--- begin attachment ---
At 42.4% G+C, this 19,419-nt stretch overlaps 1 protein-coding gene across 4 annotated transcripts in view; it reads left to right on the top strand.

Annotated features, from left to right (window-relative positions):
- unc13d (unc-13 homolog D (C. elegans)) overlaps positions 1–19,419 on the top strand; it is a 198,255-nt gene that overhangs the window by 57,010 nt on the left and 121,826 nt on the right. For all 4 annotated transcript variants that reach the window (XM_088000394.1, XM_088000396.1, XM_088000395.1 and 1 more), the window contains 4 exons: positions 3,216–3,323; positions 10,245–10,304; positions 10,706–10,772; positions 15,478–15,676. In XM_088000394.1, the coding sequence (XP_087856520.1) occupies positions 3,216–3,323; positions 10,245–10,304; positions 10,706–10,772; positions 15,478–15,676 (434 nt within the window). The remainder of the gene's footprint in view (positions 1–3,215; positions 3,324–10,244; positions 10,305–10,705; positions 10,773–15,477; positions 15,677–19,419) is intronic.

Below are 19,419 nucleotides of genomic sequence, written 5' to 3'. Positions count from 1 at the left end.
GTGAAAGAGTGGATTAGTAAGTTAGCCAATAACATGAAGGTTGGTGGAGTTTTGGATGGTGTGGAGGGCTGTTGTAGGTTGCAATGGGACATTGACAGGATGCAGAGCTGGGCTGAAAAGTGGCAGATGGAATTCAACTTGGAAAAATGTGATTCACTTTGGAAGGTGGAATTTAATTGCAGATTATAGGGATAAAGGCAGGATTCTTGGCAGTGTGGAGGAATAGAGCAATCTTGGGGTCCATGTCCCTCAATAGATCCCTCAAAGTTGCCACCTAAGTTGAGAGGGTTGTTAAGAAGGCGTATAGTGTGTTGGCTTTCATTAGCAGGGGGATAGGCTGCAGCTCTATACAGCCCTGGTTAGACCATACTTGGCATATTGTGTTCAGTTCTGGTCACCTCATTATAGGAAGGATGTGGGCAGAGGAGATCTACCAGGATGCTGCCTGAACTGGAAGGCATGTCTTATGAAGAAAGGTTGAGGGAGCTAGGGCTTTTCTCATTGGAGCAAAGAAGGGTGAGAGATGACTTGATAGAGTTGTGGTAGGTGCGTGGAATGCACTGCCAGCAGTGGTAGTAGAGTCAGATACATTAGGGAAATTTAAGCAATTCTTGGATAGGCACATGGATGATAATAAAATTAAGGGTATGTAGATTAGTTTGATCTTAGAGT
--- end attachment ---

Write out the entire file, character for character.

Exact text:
At 42.4% G+C, this 19,419-nt stretch overlaps 1 protein-coding gene across 4 annotated transcripts in view; it reads left to right on the top strand.

Annotated features, from left to right (window-relative positions):
- unc13d (unc-13 homolog D (C. elegans)) overlaps positions 1–19,419 on the top strand; it is a 198,255-nt gene that overhangs the window by 57,010 nt on the left and 121,826 nt on the right. For all 4 annotated transcript variants that reach the window (XM_088000394.1, XM_088000396.1, XM_088000395.1 and 1 more), the window contains 4 exons: positions 3,216–3,323; positions 10,245–10,304; positions 10,706–10,772; positions 15,478–15,676. In XM_088000394.1, the coding sequence (XP_087856520.1) occupies positions 3,216–3,323; positions 10,245–10,304; positions 10,706–10,772; positions 15,478–15,676 (434 nt within the window). The remainder of the gene's footprint in view (positions 1–3,215; positions 3,324–10,244; positions 10,305–10,705; positions 10,773–15,477; positions 15,677–19,419) is intronic.

Below are 19,419 nucleotides of genomic sequence, written 5' to 3'. Positions count from 1 at the left end.
GTGAAAGAGTGGATTAGTAAGTTAGCCAATAACATGAAGGTTGGTGGAGTTTTGGATGGTGTGGAGGGCTGTTGTAGGTTGCAATGGGACATTGACAGGATGCAGAGCTGGGCTGAAAAGTGGCAGATGGAATTCAACTTGGAAAAATGTGATTCACTTTGGAAGGTGGAATTTAATTGCAGATTATAGGGATAAAGGCAGGATTCTTGGCAGTGTGGAGGAATAGAGCAATCTTGGGGTCCATGTCCCTCAATAGATCCCTCAAAGTTGCCACCTAAGTTGAGAGGGTTGTTAAGAAGGCGTATAGTGTGTTGGCTTTCATTAGCAGGGGGATAGGCTGCAGCTCTATACAGCCCTGGTTAGACCATACTTGGCATATTGTGTTCAGTTCTGGTCACCTCATTATAGGAAGGATGTGGGCAGAGGAGATCTACCAGGATGCTGCCTGAACTGGAAGGCATGTCTTATGAAGAAAGGTTGAGGGAGCTAGGGCTTTTCTCATTGGAGCAAAGAAGGGTGAGAGATGACTTGATAGAGTTGTGGTAGGTGCGTGGAATGCACTGCCAGCAGTGGTAGTAGAGTCAGATACATTAGGGAAATTTAAGCAATTCTTGGATAGGCACATGGATGATAATAAAATTAAGGGTATGTAGATTAGTTTGATCTTAGAGT